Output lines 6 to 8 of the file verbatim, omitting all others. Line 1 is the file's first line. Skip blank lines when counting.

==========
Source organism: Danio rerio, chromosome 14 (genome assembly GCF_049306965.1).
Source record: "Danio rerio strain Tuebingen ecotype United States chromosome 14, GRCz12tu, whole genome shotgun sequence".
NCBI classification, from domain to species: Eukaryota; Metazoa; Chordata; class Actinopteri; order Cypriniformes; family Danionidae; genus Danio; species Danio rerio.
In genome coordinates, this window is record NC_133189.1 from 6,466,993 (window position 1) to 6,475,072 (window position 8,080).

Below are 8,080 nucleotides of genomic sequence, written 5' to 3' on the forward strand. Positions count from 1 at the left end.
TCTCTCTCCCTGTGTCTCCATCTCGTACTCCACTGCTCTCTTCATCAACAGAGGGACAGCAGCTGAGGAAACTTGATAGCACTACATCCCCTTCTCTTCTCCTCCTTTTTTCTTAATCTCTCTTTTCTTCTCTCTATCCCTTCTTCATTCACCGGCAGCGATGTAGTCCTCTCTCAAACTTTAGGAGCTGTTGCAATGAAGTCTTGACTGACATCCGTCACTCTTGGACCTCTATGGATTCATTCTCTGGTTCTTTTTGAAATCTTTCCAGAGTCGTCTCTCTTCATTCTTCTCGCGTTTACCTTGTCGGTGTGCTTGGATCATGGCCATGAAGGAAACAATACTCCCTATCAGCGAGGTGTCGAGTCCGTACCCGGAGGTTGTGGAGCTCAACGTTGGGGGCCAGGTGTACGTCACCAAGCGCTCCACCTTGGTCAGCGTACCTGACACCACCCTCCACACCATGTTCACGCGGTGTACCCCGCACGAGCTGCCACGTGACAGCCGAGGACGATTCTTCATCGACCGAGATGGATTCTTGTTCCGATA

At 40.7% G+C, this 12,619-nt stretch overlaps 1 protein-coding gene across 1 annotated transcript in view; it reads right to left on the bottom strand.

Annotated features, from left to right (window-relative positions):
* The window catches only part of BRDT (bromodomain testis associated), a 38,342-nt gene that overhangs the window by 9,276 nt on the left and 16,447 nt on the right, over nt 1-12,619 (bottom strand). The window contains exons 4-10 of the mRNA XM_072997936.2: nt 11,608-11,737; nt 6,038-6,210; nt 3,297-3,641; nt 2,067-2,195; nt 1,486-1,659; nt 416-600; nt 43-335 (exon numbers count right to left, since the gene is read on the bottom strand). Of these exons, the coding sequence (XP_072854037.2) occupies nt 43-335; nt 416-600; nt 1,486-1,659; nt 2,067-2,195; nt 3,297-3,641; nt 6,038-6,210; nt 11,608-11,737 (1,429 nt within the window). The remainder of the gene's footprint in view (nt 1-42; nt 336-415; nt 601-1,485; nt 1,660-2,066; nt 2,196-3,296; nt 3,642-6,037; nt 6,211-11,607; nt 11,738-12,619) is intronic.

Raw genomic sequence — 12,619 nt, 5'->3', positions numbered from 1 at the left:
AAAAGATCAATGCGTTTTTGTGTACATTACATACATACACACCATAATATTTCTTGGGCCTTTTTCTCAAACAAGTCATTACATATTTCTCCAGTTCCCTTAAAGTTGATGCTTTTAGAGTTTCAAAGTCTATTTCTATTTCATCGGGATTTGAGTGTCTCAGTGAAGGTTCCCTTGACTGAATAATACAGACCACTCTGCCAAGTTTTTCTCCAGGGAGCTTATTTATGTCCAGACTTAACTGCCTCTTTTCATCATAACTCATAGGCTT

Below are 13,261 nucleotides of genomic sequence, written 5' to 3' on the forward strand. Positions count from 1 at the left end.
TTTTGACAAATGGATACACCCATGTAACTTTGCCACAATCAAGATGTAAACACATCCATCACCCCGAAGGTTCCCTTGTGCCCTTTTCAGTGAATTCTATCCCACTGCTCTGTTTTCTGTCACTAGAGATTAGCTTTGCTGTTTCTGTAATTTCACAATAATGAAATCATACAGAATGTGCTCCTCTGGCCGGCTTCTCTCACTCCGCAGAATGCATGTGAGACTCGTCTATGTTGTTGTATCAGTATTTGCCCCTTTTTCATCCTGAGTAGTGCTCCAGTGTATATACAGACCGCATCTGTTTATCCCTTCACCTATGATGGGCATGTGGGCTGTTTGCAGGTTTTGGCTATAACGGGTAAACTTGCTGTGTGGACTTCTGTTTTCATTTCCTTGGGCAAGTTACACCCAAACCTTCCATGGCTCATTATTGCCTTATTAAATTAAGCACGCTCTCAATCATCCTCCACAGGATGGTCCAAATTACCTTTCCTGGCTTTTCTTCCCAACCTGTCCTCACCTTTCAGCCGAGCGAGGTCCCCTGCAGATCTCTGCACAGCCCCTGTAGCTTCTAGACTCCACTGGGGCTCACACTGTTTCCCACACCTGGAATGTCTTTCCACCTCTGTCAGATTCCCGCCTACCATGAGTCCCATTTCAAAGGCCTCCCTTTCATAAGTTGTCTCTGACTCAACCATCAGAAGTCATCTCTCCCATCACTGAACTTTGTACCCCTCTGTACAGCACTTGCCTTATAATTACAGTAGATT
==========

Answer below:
TCTCTCTCCCTGTGTCTCCATCTCGTACTCCACTGCTCTCTTCATCAACAGAGGGACAGCAGCTGAGGAAACTTGATAGCACTACATCCCCTTCTCTTCTCCTCCTTTTTTCTTAATCTCTCTTTTCTTCTCTCTATCCCTTCTTCATTCACCGGCAGCGATGTAGTCCTCTCTCAAACTTTAGGAGCTGTTGCAATGAAGTCTTGACTGACATCCGTCACTCTTGGACCTCTATGGATTCATTCTCTGGTTCTTTTTGAAATCTTTCCAGAGTCGTCTCTCTTCATTCTTCTCGCGTTTACCTTGTCGGTGTGCTTGGATCATGGCCATGAAGGAAACAATACTCCCTATCAGCGAGGTGTCGAGTCCGTACCCGGAGGTTGTGGAGCTCAACGTTGGGGGCCAGGTGTACGTCACCAAGCGCTCCACCTTGGTCAGCGTACCTGACACCACCCTCCACACCATGTTCACGCGGTGTACCCCGCACGAGCTGCCACGTGACAGCCGAGGACGATTCTTCATCGACCGAGATGGATTCTTGTTCCGATA

At 40.7% G+C, this 12,619-nt stretch overlaps 1 protein-coding gene across 1 annotated transcript in view; it reads right to left on the bottom strand.

Annotated features, from left to right (window-relative positions):